When I gave up being a political adviser, I was not upset to see the back of first minister’s questions. Like its Westminster equivalent, prime minister’s questions, this weekly interrogation can make or break a party leader.
Having worked on both sides, first in government preparing answers, then in opposition coming up with questions, I would take the former job spec any Thursday of the month.
Being opposition leader at FMQs is a thankless task. You get three or four questions. You can string them out a bit. But they are still just questions. And by definition a question gives the first minister the last word.
FMQs do not dictate elections but they do matter. They are political litmus papers. They set the news tone for a weekend. They expose political strategies and are motivational events for backbenchers. Have a few bad weeks and you are deflecting questions about your leadership. Get a good run and you’re all on a roll.
FMQs aren’t generally suited to cross-party consensus, detailed arguments, and thoughtful responses. They tend to work on party divides, political lines and personal attacks.
Few could argue with Salmond’s own assessment that the format was ‘made for him’. It is clearly one of his strengths and he tends to have his own way at noon on a Thursday.
So when yet another leader steps up to take their chances, their backbenchers can only sit and hope.
Labour backbenchers were hopeful about Scottish Labour’s new leader, Johann Lamont. She is an effective parliamentarian and they thought she just might give as good as she gets.
So with the first term over and recess upon us, the question is: how’s she doing? The answer is actually pretty well.
Salmond is having a bad patch. His 1,000 days to independence is not going entirely to plan. Donald Trump, Chinese pandas, RBS and independent Scotland keeping the English pound have all got in a muddle. Five years in, and now with a full majority, blaming others all the time sounds hollow. And with Scotland’s most important political event in 300 years due in 970 days, in the middle of the worst recession for 50 years, spinning lines about how badly you are being treated by British broadcasters and London parties seems a tad self-indulgent.
But more than Salmond’s problems, to the delight of the Labour backbenches, Johann is good at it.
In her first outing she asked the FM about a particularly horrific child protection case. It was toe curling to see the FM getting briefed by his deputy who realised he had no idea what Lamont was asking about. Her recent question about a ‘Royal Bank of Scotland banker who enjoyed huge success but whose arrogance drove him to overreach himself and lead Scotland to disaster’ was a corker. Salmond probably knew it was coming but he still didn’t like it when she read out his chummy letter to Sir Fred Goodwin, ‘I would like to offer any assistance my office can provide. Good luck with the bid. Yours for Scotland, Alex’. In her final session before the recess she tackled him on Scotland’s biggest infrastructure contract going to a Chinese company. ‘Alex Salmond went to China and pulled off a master deal – the Chinese got an £800 million steel contract and we got two pandas’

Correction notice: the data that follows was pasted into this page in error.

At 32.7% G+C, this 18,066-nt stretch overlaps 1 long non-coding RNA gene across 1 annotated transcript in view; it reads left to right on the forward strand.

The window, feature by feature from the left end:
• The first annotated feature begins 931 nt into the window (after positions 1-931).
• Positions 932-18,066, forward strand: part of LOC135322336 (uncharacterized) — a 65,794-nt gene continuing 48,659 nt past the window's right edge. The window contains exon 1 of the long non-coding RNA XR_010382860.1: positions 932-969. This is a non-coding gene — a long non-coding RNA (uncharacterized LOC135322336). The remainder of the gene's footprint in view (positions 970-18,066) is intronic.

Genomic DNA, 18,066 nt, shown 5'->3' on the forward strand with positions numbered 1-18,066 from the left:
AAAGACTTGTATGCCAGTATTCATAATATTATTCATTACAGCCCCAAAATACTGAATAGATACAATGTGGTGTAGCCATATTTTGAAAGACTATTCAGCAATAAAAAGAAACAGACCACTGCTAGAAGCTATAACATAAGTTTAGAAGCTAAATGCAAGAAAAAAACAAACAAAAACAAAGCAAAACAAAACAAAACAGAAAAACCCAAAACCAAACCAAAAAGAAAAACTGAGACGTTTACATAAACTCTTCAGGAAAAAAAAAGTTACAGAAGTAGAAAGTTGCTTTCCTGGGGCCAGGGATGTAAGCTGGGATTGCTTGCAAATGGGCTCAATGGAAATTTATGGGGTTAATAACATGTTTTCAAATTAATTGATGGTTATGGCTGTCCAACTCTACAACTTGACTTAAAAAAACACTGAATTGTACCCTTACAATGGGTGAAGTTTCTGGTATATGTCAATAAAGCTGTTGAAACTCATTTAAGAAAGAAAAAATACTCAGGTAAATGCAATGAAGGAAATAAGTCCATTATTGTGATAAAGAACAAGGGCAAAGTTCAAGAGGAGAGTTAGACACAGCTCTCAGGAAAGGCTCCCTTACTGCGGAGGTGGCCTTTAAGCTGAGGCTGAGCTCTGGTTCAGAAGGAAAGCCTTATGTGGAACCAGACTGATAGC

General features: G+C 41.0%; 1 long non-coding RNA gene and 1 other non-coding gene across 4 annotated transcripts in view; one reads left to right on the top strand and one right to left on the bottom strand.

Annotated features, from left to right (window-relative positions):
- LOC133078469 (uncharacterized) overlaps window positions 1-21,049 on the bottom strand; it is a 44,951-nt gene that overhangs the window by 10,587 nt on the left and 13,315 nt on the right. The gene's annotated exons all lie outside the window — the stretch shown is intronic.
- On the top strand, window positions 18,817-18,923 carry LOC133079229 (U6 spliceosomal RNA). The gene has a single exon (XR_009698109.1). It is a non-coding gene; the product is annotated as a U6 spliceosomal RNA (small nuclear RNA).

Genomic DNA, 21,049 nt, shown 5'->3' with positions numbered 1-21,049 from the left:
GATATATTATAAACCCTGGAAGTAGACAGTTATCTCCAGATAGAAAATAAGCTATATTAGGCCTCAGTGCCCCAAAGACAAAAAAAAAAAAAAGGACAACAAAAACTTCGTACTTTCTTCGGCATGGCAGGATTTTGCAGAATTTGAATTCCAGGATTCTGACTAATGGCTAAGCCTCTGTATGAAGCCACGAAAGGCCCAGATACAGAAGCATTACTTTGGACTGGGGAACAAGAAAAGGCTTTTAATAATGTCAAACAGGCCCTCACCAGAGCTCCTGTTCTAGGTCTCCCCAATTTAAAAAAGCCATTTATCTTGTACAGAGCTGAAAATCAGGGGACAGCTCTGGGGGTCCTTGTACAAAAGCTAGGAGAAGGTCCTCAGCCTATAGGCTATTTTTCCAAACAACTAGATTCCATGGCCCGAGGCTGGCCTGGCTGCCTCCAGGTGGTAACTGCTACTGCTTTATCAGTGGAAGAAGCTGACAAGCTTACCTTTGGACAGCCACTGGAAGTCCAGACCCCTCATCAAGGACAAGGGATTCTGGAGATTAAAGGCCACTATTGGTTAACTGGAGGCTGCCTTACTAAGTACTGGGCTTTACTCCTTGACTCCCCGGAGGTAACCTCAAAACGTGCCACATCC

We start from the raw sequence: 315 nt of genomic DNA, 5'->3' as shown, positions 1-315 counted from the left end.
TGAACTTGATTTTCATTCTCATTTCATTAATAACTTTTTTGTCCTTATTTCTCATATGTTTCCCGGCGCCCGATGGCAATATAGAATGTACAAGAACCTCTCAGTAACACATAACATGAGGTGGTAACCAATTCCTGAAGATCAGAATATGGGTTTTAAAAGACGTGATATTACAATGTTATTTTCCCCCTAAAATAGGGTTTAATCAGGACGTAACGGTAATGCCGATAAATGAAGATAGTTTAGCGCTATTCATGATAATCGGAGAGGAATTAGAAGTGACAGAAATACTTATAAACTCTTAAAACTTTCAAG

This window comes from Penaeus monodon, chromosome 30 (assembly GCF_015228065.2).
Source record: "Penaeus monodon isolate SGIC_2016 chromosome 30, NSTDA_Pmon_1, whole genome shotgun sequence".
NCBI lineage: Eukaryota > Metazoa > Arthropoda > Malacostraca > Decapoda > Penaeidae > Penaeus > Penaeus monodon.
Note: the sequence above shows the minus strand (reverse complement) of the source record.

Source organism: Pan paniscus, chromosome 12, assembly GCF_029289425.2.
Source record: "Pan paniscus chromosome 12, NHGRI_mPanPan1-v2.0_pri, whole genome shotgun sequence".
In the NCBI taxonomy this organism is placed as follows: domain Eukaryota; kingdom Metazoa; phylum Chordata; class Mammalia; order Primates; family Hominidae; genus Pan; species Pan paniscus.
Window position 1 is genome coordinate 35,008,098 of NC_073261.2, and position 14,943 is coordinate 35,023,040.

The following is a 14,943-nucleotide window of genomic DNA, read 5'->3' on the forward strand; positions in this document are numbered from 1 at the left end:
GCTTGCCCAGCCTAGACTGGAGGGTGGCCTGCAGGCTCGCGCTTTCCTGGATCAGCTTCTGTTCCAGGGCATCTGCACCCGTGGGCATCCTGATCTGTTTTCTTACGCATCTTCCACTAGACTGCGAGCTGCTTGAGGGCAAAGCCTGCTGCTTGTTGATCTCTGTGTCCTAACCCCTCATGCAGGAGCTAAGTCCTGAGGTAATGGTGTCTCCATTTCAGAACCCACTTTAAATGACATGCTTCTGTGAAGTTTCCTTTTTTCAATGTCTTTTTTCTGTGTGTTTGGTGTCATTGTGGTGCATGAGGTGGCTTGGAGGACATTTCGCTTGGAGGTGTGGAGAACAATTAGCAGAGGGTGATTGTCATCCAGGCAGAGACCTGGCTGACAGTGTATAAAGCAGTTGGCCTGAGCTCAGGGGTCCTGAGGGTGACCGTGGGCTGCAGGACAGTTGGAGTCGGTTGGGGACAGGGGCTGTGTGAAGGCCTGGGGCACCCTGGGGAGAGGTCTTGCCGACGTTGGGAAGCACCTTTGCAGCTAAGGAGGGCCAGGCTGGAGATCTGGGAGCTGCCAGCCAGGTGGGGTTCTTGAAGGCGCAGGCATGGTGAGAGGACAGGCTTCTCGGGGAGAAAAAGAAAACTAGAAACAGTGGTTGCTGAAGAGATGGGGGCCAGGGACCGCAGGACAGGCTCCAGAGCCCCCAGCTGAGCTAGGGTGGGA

She is getting the strategy right, but just as important is her manner. She looks confident. Her schoolteacher act of dealing with the naughty boy who keeps showing off is effective. She mocks him, which he hates. And attacks his record which makes him shout louder about Labour and London in a higher voice.
This first session has been a marker that she is not going to play his politics. As she tells him most weeks. This is ‘serious, not a game’. He may not be rattled but he is certainly not as sure footed as he was. And Lamont seems to have the measure of him.
Of course, it’s early days, but it’s been a long time since I have looked forward to my next instalment of FMQs.
Danny Phillips is an independent writer and researcher for campaigning organisations in Scotland. He was special adviser to first minister Jack McConnell 2003-2007
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